A vector called privilege
On January 15, 1897, The New York Times wrote of Bombay’s plague epidemic as an urban crisis: “More than half of its population has run away!” Let us break this ‘population’ into its components. A number of wealthy residents of Bombay moved to their country houses. In contrast, many workers escaped to the countryside that was already suffering from famine. Some others would stay back in plague camps or pay high rent to live in temporary huts and cowsheds.
Choosing safety is a collective human trait. We seek to mitigate risks to defer death and debility. But our ability to avert risk is a sign of our social belonging pertaining to race, caste, class and gender. For the urban, privileged castes and classes, a successful aversion of risk is a marker of social coherence that has withstood the tide of time.
The observation of the controversial German soldier-turned-writer, Ernst Junger, on the bourgeois echoes this social hierarchy: “the bourgeois person is perhaps best characterized as one who places security among the highest of values... His arrangements and systems are dedicated to securing his space against danger...”. Junger was glorifying war, but when taken out of context, his stinging observations reflect the reality of the world of privileged caste and class.
We take health insurance, life insurance, seat belts and security alarms for granted. We have surnames that take care of everything else that money can’t buy — in India as well as in our influential cliques abroad. We try to do what the Canadian historian-philosopher, Ian Hacking, has famously called the “taming of chance”. But we are also born with much of chance tamed for us.
To satiate our risk-appetite and flirt with danger, we have mastered the public display of risk-taking, such as sky-diving and bungee-jumping, but bat an eyelid when workers demand higher wages for the daily risks of building skyscrapers or when they point to the blatant caste-based atrocity that forces them to dive into our sewers.
The pandemic forced us out of this secure world. But it will not herald empathy. It made us confront uncalculated risks, but our privileges — allowing us to safely stay at home or move to safer spaces — will probably save us from too much damage. History provides some evidence. The anti-colonial leader, M.R Jayakar, wrote that at the time of the plague, everyone was “thrown into panic and confusion”. Many in his family moved outside the city amidst “healthy and rustic surroundings” till it was safe to come back. A government report published in 1899 eventually noted that the large number of “Upper Caste Hindus” who had moved out of the city “remained content and healthy”.
We erase the privileges we are born with, and then we claim that we are self-made. This false assurance makes us think that our private insurance is much better than spending precious taxes on a public health system. Public health is for the poor who cannot look after themselves. In times of crisis, this causes cognitive dissonance. We want the government to look after us too, but then does that mean we cannot take care of ourselves? We release our confusion by banging utensils on the balcony, miraculously seeking leadership that would tame reality back to our secure self-perception.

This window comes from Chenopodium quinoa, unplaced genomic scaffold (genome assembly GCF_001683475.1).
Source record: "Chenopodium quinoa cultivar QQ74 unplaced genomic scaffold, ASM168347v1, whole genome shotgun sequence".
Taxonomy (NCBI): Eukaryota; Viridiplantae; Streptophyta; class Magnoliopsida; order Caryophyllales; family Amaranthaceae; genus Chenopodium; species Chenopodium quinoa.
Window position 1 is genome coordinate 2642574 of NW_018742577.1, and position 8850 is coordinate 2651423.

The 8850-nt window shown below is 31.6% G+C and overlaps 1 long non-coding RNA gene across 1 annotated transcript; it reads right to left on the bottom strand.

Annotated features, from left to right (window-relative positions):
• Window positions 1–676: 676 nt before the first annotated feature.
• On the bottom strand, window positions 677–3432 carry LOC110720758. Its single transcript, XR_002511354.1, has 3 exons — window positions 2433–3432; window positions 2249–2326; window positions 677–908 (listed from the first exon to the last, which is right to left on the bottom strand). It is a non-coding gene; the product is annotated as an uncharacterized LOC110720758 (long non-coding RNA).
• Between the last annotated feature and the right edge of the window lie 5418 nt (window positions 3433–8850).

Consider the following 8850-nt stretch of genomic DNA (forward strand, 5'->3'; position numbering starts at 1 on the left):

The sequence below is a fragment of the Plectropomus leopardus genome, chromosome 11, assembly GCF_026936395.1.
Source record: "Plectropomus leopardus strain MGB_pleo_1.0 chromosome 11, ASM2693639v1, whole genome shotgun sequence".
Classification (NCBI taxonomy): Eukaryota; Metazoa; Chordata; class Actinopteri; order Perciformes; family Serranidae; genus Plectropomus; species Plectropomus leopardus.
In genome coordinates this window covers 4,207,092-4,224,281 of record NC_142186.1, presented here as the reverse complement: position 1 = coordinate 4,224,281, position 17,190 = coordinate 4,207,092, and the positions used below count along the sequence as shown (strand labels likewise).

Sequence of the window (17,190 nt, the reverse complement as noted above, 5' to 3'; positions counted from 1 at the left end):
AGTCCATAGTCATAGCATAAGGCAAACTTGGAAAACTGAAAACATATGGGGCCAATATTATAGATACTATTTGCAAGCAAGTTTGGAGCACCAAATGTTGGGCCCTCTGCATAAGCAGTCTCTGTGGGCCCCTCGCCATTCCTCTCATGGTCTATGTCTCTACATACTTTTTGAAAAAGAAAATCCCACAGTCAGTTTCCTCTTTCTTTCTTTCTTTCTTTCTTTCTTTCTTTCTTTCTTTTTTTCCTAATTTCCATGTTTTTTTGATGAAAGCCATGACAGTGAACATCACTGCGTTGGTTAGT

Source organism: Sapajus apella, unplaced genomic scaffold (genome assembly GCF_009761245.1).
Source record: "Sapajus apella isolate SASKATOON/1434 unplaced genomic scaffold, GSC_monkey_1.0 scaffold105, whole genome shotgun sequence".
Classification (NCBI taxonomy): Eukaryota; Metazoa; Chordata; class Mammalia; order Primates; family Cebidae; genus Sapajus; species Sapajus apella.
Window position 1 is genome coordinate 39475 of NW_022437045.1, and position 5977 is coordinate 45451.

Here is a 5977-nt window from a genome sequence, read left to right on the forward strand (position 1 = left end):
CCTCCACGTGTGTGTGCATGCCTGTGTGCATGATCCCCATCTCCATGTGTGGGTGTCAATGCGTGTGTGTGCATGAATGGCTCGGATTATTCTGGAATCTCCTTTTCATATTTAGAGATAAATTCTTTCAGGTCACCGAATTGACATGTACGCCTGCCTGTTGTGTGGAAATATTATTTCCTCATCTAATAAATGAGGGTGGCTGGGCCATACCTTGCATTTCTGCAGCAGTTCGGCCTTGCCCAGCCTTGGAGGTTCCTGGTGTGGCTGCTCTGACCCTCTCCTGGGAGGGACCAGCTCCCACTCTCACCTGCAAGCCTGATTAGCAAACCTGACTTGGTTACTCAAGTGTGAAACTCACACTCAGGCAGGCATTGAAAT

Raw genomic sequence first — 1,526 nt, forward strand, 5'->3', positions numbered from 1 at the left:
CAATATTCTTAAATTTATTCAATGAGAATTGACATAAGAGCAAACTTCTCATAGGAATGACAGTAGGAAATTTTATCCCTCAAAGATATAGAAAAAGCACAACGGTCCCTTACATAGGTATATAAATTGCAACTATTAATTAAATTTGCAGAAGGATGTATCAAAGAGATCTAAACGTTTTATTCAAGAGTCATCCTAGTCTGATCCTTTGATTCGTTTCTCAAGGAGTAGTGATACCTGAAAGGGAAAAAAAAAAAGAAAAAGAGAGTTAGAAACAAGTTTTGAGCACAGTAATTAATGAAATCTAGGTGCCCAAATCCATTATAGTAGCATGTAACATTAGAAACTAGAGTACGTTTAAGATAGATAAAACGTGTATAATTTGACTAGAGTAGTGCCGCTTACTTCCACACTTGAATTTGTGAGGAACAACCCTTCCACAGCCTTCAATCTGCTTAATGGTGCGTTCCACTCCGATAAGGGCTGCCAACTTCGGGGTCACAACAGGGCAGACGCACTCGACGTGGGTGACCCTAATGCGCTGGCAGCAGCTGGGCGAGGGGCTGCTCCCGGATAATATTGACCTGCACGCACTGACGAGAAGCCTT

The contrast with the migration of the working class is a good way of suggesting what the privileged urban upper classes and castes do not have to confront. It is the risk of precarious housing that enforces workers’ migration. This risk is built into the very structure of urbanization that the rest of us find haven in.
Let us go back to history. It was, incidentally, an epidemic that made cities riskier for its workers. As the urban historian, Sheetal Chhabria, notes, plague measures in the early 1900s were used to justify a globally widespread “... displacement... of the urban poor in every major city of the world”. While workers make the cities from scratch, they know that they are not designed to provide them with secure residence. Colonial sources often assumed migration to be, in the words of the late historian, Raj Chandavarkar, the “defining characteristic of working-class life”. Caste prejudices marked criminality on them. This is perhaps particularly true of industrial cities and towns since the 19th century when a bulk of its workers came from adjacent regions; or land sharks and wealthier settlers displaced original inhabitants and brought back their children into urban demography through descriptions such as ‘squatters’. Contrastingly, workers’ politics has been around, asserting the right to stay and make home the cities that were designed to exclude them.
Coming back to the present, when a few people decided to use #MeTooMigrant to note that their pain of shifting cities was as bad as the labour crisis that was exacerbating in India, they forgot that official statistics and urban structures do not force the risks of migration as the defining characteristic of our privileged working and caste lives. That many could not make this distinction tells us that much work needs to be done on writing the history of privilege.
Maybe our closeness to risk during a global pandemic will be a revolutionary moment to examine our privilege even though if we are to look at history, there’s very little evidence of such revolutions.